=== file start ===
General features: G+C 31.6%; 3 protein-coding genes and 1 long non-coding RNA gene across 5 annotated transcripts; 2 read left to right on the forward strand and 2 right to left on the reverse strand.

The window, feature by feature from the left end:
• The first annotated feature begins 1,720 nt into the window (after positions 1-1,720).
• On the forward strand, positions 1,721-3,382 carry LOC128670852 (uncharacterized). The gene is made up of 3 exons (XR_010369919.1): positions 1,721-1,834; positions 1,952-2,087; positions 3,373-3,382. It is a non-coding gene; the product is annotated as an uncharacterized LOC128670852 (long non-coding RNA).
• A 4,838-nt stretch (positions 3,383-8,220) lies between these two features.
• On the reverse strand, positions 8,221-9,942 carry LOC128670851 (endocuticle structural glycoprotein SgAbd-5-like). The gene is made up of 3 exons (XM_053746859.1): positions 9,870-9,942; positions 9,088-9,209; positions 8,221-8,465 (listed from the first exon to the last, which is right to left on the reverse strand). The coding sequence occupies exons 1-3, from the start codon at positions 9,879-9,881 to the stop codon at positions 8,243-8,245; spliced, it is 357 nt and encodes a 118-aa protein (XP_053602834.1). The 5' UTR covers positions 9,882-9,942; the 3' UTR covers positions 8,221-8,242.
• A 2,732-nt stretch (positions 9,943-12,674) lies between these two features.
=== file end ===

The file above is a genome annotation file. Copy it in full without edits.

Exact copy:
General features: G+C 31.6%; 3 protein-coding genes and 1 long non-coding RNA gene across 5 annotated transcripts; 2 read left to right on the forward strand and 2 right to left on the reverse strand.

The window, feature by feature from the left end:
• The first annotated feature begins 1,720 nt into the window (after positions 1-1,720).
• On the forward strand, positions 1,721-3,382 carry LOC128670852 (uncharacterized). The gene is made up of 3 exons (XR_010369919.1): positions 1,721-1,834; positions 1,952-2,087; positions 3,373-3,382. It is a non-coding gene; the product is annotated as an uncharacterized LOC128670852 (long non-coding RNA).
• A 4,838-nt stretch (positions 3,383-8,220) lies between these two features.
• On the reverse strand, positions 8,221-9,942 carry LOC128670851 (endocuticle structural glycoprotein SgAbd-5-like). The gene is made up of 3 exons (XM_053746859.1): positions 9,870-9,942; positions 9,088-9,209; positions 8,221-8,465 (listed from the first exon to the last, which is right to left on the reverse strand). The coding sequence occupies exons 1-3, from the start codon at positions 9,879-9,881 to the stop codon at positions 8,243-8,245; spliced, it is 357 nt and encodes a 118-aa protein (XP_053602834.1). The 5' UTR covers positions 9,882-9,942; the 3' UTR covers positions 8,221-8,242.
• A 2,732-nt stretch (positions 9,943-12,674) lies between these two features.